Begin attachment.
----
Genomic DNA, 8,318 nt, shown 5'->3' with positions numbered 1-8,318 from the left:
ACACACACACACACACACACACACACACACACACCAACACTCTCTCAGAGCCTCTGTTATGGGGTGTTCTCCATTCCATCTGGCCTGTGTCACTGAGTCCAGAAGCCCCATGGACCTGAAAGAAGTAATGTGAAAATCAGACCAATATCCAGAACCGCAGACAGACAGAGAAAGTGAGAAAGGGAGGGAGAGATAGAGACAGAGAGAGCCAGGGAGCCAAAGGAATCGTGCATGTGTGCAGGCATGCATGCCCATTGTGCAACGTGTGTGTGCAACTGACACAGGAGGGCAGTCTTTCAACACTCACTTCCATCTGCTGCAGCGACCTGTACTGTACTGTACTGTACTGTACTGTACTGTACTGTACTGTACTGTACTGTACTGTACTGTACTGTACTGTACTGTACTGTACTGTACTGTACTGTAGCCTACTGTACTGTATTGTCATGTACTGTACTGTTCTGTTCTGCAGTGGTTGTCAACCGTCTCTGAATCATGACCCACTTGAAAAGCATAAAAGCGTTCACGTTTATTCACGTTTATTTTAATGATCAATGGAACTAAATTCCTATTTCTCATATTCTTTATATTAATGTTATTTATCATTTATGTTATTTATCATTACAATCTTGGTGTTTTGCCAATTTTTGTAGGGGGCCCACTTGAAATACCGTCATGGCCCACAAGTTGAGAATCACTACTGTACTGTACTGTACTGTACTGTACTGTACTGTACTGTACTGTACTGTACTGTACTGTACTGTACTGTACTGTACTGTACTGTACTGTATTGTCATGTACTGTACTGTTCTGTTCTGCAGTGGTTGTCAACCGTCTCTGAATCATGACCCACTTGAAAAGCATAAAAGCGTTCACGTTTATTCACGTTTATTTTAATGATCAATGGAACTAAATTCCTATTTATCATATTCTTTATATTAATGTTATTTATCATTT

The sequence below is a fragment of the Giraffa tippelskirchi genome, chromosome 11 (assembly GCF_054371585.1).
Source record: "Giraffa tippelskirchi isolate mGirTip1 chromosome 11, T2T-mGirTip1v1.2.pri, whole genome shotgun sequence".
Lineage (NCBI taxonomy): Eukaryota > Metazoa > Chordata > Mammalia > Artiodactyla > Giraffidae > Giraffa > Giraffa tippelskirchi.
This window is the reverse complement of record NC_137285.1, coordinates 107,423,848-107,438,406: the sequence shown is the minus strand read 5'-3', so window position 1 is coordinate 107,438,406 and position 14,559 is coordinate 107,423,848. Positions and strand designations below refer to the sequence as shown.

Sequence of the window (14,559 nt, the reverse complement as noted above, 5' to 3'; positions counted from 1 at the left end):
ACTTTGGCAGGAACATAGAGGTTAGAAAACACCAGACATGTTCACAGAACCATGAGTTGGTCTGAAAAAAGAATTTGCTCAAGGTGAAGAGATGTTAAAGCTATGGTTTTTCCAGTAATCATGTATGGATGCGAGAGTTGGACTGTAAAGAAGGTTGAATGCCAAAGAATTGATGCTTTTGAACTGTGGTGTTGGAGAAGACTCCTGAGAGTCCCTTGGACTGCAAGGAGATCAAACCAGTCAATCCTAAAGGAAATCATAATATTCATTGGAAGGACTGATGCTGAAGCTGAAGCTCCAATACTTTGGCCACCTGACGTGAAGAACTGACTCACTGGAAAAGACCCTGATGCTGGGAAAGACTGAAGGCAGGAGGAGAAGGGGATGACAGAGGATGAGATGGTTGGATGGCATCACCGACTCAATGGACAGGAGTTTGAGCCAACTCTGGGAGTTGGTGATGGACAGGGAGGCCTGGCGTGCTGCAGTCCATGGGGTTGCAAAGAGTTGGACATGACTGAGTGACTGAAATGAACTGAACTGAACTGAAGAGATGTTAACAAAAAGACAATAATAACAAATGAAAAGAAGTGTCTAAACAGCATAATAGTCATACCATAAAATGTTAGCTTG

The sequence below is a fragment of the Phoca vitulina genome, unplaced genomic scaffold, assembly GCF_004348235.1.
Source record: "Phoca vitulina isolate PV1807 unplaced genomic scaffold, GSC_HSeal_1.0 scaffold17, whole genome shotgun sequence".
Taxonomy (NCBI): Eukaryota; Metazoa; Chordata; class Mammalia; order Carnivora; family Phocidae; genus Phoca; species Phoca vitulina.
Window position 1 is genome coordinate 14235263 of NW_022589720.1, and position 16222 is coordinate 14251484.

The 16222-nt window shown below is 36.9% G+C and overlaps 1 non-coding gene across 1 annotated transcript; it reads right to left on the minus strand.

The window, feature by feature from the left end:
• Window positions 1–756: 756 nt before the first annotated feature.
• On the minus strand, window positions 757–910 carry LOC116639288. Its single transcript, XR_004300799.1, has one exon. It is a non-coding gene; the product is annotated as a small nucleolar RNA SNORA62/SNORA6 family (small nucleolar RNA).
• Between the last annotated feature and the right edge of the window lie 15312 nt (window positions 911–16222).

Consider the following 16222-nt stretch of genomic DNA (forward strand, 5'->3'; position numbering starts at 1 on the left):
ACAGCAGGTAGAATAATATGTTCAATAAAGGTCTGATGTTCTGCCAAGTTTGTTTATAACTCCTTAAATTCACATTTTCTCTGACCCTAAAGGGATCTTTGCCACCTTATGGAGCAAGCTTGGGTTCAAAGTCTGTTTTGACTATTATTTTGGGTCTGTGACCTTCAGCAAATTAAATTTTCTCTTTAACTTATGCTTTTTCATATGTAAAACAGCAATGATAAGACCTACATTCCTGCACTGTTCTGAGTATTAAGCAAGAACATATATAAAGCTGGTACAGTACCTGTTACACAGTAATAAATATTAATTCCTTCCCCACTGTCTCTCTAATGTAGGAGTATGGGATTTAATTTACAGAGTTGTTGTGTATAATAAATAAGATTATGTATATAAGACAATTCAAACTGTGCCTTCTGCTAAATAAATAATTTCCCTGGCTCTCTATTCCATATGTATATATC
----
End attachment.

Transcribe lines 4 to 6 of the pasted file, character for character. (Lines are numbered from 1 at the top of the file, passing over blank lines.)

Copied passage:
Source record: "Giraffa tippelskirchi isolate mGirTip1 chromosome 11, T2T-mGirTip1v1.2.pri, whole genome shotgun sequence".
Lineage (NCBI taxonomy): Eukaryota > Metazoa > Chordata > Mammalia > Artiodactyla > Giraffidae > Giraffa > Giraffa tippelskirchi.
This window is the reverse complement of record NC_137285.1, coordinates 107,423,848-107,438,406: the sequence shown is the minus strand read 5'-3', so window position 1 is coordinate 107,438,406 and position 14,559 is coordinate 107,423,848. Positions and strand designations below refer to the sequence as shown.